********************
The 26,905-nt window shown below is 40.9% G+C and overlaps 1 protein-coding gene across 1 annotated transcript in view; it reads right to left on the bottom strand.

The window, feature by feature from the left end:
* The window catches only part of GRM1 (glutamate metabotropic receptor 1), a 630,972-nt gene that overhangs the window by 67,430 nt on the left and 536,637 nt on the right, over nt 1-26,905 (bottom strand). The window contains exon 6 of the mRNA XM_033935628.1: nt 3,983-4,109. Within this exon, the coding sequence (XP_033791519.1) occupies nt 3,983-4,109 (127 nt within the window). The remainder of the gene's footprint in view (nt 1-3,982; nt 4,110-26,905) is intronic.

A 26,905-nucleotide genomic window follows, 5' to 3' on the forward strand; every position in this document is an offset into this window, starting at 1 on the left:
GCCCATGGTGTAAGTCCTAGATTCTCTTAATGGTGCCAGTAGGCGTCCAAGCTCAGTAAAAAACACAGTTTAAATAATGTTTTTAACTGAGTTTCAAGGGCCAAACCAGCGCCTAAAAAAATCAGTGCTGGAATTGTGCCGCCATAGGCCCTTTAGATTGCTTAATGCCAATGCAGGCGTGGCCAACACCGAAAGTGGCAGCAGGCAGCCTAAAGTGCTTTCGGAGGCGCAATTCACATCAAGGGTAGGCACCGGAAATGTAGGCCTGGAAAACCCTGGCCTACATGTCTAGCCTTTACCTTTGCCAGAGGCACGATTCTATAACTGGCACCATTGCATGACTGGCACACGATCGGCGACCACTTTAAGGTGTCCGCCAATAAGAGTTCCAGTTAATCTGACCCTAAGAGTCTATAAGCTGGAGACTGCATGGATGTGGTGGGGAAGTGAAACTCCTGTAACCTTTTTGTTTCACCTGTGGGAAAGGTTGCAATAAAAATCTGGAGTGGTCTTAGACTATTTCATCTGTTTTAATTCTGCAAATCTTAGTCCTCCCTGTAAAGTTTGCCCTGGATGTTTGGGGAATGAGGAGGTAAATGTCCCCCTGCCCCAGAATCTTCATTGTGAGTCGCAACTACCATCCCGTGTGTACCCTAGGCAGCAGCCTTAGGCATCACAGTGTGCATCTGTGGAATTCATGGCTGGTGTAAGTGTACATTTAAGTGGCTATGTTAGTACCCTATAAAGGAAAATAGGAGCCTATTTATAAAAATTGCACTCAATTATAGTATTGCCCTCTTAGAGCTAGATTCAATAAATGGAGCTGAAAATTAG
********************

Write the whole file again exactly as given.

The 26,905-nt window shown below is 40.9% G+C and overlaps 1 protein-coding gene across 1 annotated transcript in view; it reads right to left on the bottom strand.

The window, feature by feature from the left end:
* The window catches only part of GRM1 (glutamate metabotropic receptor 1), a 630,972-nt gene that overhangs the window by 67,430 nt on the left and 536,637 nt on the right, over nt 1-26,905 (bottom strand). The window contains exon 6 of the mRNA XM_033935628.1: nt 3,983-4,109. Within this exon, the coding sequence (XP_033791519.1) occupies nt 3,983-4,109 (127 nt within the window). The remainder of the gene's footprint in view (nt 1-3,982; nt 4,110-26,905) is intronic.

A 26,905-nucleotide genomic window follows, 5' to 3' on the forward strand; every position in this document is an offset into this window, starting at 1 on the left:
GCCCATGGTGTAAGTCCTAGATTCTCTTAATGGTGCCAGTAGGCGTCCAAGCTCAGTAAAAAACACAGTTTAAATAATGTTTTTAACTGAGTTTCAAGGGCCAAACCAGCGCCTAAAAAAATCAGTGCTGGAATTGTGCCGCCATAGGCCCTTTAGATTGCTTAATGCCAATGCAGGCGTGGCCAACACCGAAAGTGGCAGCAGGCAGCCTAAAGTGCTTTCGGAGGCGCAATTCACATCAAGGGTAGGCACCGGAAATGTAGGCCTGGAAAACCCTGGCCTACATGTCTAGCCTTTACCTTTGCCAGAGGCACGATTCTATAACTGGCACCATTGCATGACTGGCACACGATCGGCGACCACTTTAAGGTGTCCGCCAATAAGAGTTCCAGTTAATCTGACCCTAAGAGTCTATAAGCTGGAGACTGCATGGATGTGGTGGGGAAGTGAAACTCCTGTAACCTTTTTGTTTCACCTGTGGGAAAGGTTGCAATAAAAATCTGGAGTGGTCTTAGACTATTTCATCTGTTTTAATTCTGCAAATCTTAGTCCTCCCTGTAAAGTTTGCCCTGGATGTTTGGGGAATGAGGAGGTAAATGTCCCCCTGCCCCAGAATCTTCATTGTGAGTCGCAACTACCATCCCGTGTGTACCCTAGGCAGCAGCCTTAGGCATCACAGTGTGCATCTGTGGAATTCATGGCTGGTGTAAGTGTACATTTAAGTGGCTATGTTAGTACCCTATAAAGGAAAATAGGAGCCTATTTATAAAAATTGCACTCAATTATAGTATTGCCCTCTTAGAGCTAGATTCAATAAATGGAGCTGAAAATTAG